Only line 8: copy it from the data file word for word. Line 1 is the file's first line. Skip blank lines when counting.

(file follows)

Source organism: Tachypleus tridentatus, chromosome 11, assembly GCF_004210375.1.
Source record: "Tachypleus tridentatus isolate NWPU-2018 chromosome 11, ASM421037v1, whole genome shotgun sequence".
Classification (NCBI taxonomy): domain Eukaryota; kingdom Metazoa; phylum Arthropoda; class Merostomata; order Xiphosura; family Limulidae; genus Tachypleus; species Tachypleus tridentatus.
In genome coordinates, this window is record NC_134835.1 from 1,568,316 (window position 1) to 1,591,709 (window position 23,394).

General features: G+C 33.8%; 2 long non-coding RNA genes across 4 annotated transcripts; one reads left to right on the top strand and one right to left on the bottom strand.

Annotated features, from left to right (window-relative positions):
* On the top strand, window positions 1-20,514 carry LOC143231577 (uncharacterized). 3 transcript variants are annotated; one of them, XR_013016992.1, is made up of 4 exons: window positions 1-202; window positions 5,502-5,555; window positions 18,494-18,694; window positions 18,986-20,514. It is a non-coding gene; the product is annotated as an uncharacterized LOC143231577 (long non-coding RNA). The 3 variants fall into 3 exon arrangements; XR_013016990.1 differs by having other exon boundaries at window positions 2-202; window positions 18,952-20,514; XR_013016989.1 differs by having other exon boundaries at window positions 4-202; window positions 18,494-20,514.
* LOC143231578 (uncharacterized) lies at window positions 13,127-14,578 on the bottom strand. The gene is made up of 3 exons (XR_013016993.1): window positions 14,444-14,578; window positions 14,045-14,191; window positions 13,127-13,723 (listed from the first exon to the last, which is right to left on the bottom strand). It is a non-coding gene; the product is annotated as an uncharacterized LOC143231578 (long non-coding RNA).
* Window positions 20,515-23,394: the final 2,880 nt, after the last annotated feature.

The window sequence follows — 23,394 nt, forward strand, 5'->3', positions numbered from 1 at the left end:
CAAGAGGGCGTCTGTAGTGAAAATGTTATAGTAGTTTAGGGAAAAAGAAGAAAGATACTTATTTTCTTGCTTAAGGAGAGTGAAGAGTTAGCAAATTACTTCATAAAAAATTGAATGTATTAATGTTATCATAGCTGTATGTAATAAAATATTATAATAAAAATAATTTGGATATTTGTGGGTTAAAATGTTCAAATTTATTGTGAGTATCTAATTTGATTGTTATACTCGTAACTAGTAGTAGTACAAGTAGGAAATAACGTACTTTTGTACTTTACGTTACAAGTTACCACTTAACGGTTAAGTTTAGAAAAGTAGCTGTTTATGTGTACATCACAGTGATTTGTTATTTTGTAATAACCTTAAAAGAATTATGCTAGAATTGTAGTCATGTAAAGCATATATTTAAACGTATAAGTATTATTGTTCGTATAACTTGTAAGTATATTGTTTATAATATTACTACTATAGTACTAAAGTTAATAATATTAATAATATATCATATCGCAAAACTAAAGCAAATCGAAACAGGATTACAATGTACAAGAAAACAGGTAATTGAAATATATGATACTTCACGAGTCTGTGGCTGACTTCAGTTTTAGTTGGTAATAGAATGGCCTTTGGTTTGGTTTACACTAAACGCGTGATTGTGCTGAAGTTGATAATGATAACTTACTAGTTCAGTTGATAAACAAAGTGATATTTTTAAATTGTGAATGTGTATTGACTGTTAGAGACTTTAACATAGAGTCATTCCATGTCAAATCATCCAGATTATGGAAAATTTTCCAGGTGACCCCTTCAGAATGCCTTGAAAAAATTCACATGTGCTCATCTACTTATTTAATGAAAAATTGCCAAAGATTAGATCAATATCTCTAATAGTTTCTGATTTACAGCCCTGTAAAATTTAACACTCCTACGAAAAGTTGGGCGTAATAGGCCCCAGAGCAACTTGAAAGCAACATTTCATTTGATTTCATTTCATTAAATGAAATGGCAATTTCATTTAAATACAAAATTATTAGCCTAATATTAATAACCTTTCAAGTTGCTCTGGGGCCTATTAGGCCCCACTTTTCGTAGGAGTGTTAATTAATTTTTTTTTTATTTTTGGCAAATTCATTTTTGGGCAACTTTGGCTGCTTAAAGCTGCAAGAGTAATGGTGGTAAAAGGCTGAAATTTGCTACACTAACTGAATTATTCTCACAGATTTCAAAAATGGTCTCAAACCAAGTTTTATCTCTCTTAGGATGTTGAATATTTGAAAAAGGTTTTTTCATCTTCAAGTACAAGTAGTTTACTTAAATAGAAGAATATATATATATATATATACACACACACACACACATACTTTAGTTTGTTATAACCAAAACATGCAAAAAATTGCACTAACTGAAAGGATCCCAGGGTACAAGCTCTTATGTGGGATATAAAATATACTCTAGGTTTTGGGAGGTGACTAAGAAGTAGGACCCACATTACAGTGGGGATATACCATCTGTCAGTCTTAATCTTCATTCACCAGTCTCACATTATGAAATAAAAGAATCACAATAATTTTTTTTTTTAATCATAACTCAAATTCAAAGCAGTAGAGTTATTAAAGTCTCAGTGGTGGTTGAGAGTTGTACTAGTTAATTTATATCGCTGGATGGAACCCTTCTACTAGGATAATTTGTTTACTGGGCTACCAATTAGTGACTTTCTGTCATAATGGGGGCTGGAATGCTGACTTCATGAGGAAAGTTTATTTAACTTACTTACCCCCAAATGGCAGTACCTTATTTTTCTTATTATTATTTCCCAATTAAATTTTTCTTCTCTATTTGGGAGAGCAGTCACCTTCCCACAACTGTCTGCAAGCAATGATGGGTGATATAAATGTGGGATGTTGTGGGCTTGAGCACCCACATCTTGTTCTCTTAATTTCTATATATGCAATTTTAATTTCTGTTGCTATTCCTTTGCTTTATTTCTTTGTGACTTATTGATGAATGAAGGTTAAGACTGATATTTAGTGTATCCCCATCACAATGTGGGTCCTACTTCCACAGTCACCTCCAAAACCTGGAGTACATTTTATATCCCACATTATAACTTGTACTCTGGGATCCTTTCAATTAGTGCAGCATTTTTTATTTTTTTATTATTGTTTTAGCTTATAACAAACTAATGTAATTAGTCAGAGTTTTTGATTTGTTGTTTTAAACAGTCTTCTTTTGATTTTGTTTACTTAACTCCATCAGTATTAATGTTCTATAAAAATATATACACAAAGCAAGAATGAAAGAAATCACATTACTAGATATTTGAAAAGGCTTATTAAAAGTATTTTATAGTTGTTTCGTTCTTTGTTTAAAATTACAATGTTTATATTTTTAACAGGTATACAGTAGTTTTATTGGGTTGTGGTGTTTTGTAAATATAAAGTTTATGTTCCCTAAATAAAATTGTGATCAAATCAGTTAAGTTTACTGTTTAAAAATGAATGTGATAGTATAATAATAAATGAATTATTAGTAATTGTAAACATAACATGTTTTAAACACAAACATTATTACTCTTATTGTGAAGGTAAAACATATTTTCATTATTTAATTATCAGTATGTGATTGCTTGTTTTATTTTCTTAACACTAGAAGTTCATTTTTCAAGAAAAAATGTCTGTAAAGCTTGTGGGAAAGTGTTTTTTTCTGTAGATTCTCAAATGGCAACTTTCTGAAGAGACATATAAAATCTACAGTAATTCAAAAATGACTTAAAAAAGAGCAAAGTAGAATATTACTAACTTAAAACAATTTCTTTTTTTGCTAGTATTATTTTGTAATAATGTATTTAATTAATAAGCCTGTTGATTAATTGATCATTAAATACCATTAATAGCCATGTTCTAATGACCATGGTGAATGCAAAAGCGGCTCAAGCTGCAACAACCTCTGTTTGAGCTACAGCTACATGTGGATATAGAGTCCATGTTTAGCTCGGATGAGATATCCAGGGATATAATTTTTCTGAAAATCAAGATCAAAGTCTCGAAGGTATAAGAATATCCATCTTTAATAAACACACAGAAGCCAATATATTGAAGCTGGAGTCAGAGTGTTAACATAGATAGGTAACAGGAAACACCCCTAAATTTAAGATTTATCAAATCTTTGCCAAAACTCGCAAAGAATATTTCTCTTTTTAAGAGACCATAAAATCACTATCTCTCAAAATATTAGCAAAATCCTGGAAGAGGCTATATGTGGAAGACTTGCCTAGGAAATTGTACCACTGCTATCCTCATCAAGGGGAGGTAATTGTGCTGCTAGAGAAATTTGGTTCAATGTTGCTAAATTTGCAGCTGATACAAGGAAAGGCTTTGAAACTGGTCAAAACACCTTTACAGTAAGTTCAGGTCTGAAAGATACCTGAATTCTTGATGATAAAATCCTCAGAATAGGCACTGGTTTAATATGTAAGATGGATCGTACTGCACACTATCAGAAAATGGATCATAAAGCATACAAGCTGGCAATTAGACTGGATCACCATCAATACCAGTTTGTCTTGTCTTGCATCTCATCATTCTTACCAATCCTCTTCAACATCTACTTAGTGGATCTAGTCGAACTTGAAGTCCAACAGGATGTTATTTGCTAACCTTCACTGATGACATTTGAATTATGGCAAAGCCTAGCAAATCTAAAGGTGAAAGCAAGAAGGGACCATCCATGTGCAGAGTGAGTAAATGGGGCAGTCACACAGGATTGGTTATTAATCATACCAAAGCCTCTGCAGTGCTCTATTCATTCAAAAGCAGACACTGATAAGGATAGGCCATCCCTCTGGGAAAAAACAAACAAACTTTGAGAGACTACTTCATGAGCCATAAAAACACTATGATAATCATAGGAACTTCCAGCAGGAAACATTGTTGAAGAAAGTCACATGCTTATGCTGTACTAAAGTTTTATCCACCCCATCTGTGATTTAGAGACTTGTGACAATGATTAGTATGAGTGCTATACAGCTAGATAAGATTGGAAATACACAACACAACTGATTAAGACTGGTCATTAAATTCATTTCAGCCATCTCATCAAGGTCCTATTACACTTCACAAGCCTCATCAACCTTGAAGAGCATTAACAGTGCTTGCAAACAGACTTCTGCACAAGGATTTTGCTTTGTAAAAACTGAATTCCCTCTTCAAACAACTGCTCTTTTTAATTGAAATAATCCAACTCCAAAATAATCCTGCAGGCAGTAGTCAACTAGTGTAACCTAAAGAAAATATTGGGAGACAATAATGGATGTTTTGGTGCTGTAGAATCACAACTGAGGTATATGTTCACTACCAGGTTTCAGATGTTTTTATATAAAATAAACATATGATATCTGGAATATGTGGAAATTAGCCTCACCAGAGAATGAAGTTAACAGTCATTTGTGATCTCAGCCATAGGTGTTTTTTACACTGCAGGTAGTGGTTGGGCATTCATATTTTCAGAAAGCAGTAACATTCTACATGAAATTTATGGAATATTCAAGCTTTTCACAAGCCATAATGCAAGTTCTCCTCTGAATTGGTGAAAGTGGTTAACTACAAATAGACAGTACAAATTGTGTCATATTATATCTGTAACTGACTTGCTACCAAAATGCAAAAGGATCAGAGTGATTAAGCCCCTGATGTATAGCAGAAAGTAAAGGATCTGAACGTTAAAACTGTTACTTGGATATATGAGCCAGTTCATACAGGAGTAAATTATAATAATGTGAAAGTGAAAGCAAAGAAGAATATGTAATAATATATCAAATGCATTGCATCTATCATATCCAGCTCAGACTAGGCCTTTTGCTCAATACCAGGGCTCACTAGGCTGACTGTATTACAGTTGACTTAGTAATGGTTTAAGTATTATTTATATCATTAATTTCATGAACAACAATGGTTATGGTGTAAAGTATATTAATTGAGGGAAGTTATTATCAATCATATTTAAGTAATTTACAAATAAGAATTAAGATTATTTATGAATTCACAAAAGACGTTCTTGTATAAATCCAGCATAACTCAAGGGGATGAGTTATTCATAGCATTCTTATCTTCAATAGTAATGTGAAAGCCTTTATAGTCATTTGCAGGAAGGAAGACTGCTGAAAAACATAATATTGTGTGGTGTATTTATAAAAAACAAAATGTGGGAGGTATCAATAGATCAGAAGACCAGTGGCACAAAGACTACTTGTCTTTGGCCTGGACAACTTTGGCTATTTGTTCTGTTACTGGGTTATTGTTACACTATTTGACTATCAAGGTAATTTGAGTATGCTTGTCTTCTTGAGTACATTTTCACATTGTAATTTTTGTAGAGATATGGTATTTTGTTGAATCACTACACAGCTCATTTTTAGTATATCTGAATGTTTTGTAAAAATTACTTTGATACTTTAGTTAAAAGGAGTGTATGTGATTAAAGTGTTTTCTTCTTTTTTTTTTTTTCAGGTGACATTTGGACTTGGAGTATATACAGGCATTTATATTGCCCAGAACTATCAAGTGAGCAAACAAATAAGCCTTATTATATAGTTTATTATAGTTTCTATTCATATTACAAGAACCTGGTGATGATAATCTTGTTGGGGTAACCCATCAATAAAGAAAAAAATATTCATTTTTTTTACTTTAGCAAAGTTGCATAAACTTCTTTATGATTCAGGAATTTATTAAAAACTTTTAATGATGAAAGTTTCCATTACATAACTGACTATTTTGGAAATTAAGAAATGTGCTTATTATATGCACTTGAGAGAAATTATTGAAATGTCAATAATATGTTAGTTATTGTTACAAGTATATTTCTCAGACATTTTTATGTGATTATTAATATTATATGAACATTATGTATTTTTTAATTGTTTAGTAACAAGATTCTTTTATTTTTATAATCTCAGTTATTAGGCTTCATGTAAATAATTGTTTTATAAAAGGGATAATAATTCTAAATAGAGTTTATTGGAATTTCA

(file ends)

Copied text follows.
* LOC143231578 (uncharacterized) lies at window positions 13,127-14,578 on the bottom strand. The gene is made up of 3 exons (XR_013016993.1): window positions 14,444-14,578; window positions 14,045-14,191; window positions 13,127-13,723 (listed from the first exon to the last, which is right to left on the bottom strand). It is a non-coding gene; the product is annotated as an uncharacterized LOC143231578 (long non-coding RNA).